"comment": ".........",
                        "post": 2
                    },
                    {
                        "id": 5,
                        "author": {
                            "id": 1,
                            "name": "Dalinar",
                            "username": "user1"
                        },
                        "comment": ".........",
                        "post": 2
                    }
                ],
                "title": "Shallan's Blog Post"
            }
        ]
    }
]

Notice how author data is duplicated unnecessarily, and how comments are deeply nested and hard to access. These are the problems we intend to fix.

Make Django REST Do the Work

In order to normalize our data and make it as easy to work with as possible, we need to do three things.

  1. Remove the nested data.
  2. Aggregate the removed data into their own sections.
  3. Make the new sections allow for easy lookups.

Remove the nested data

This is the easy part. Remove any nested serializers from your serializers:

class UserSerializer(serializers.ModelSerializer):

    class Meta:
        model = User
        fields = ('id', 'name', 'username',)


class CommentSerializer(serializers.ModelSerializer):

    class Meta:
        model = Comment
        fields = ('id', 'author', 'comment', 'post')


class BlogPostSerializer(serializers.ModelSerializer):

    class Meta:
        model = BlogPost
        fields = ('id', 'author', 'body', 'comments', 'title',)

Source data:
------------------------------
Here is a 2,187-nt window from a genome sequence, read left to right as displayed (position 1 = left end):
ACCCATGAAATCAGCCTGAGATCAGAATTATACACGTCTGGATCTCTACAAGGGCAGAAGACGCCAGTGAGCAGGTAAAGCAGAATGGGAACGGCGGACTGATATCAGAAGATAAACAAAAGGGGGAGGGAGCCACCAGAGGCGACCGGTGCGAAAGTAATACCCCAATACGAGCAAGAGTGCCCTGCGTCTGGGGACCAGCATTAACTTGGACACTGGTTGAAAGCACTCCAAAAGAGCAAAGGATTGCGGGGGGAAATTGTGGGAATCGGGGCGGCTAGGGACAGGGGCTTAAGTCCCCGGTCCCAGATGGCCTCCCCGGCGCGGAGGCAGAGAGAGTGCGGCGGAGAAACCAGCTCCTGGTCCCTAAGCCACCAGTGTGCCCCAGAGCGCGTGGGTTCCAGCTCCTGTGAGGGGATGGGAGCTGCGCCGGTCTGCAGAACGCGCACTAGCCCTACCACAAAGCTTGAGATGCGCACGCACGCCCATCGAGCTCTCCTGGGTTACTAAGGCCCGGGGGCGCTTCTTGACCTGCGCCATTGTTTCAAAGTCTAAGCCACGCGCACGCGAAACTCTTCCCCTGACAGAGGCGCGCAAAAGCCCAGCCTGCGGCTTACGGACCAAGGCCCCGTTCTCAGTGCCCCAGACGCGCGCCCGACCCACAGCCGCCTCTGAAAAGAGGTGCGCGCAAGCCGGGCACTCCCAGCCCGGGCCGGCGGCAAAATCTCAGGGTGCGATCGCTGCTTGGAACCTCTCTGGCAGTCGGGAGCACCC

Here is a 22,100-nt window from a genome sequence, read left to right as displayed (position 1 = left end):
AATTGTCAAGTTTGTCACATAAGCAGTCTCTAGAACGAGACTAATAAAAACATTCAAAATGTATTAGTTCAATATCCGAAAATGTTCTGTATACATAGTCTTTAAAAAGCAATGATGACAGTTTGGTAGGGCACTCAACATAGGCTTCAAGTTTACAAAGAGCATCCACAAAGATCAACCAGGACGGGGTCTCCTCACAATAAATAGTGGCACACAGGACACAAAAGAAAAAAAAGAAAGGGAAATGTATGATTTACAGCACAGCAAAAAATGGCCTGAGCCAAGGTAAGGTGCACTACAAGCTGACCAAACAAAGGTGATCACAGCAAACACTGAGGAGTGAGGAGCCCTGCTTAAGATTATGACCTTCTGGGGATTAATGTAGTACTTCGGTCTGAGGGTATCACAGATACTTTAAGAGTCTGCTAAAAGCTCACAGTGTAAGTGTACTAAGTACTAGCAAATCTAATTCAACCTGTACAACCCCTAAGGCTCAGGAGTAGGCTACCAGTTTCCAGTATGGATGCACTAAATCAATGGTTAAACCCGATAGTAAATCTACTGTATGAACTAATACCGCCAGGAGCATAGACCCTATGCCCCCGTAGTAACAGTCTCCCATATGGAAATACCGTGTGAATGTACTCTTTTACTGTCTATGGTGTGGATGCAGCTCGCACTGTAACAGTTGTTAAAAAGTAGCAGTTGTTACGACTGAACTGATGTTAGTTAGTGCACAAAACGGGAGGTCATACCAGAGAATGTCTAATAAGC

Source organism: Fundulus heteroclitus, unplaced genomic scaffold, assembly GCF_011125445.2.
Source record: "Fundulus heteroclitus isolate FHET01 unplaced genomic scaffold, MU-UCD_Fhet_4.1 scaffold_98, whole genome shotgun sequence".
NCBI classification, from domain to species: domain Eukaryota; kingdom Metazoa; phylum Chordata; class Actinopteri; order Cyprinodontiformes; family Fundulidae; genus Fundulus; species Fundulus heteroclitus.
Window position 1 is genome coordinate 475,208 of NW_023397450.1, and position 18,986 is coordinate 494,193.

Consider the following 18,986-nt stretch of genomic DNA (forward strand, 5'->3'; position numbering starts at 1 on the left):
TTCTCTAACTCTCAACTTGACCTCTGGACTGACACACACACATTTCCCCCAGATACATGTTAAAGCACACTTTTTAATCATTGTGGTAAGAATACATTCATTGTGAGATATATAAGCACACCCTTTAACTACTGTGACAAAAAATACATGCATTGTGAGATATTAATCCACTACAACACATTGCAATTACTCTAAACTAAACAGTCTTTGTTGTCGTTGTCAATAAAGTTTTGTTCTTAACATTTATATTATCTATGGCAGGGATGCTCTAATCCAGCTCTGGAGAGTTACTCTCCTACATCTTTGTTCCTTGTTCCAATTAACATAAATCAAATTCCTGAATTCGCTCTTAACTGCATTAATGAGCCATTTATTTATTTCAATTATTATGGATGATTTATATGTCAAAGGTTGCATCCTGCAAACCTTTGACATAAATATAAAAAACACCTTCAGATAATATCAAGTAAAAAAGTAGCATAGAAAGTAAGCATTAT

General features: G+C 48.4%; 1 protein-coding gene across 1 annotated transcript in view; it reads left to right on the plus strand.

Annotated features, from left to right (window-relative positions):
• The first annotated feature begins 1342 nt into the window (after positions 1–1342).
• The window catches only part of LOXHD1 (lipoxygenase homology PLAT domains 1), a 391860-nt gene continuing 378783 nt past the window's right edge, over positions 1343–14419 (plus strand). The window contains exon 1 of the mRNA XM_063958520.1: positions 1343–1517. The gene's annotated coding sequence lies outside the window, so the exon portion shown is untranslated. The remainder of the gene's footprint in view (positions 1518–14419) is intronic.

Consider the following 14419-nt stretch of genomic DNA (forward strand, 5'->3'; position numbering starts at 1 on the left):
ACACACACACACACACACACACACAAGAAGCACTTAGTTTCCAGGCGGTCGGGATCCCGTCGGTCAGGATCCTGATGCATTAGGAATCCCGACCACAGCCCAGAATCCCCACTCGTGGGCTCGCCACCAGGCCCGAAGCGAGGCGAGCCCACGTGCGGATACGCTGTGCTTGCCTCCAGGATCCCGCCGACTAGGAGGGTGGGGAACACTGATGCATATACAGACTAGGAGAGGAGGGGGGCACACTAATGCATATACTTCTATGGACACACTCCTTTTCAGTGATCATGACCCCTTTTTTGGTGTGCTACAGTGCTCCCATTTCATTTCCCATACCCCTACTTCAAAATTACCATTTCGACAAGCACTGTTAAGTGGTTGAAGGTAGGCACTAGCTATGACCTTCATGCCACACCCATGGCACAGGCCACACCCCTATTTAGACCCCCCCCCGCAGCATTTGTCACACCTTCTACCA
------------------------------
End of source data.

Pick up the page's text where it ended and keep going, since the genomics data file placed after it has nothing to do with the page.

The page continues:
class BlogSerializer(serializers.ModelSerializer):

    class Meta:
        model = Blog
        fields = ('id', 'comments', 'name', 'posts',)

This will make it so that nested fields are represented as ids instead of full representations.

Aggregate the removed data into their own sections

Now that we’ve removed the nested data, we need to gather the same data and place them at the root of the response, for easy access.

For our example, the BlogSerializer needs to have a list of authors and a list of comments. This will require you to write a couple queries using Django REST’s SerializerMethodField. These queries will collect the authors of each post and of all comments for all posts, and then all of the comments for all posts. Collecting them in one place, at the root of the response, will prevent duplication and allow easy reference.

class BlogSerializer(serializers.ModelSerializer):
    posts = BlogPostSerializer(many=True)
    comments = serializers.SerializerMethodField()
    authors = serializers.SerializerMethodField()

    def get_comments(self, blog):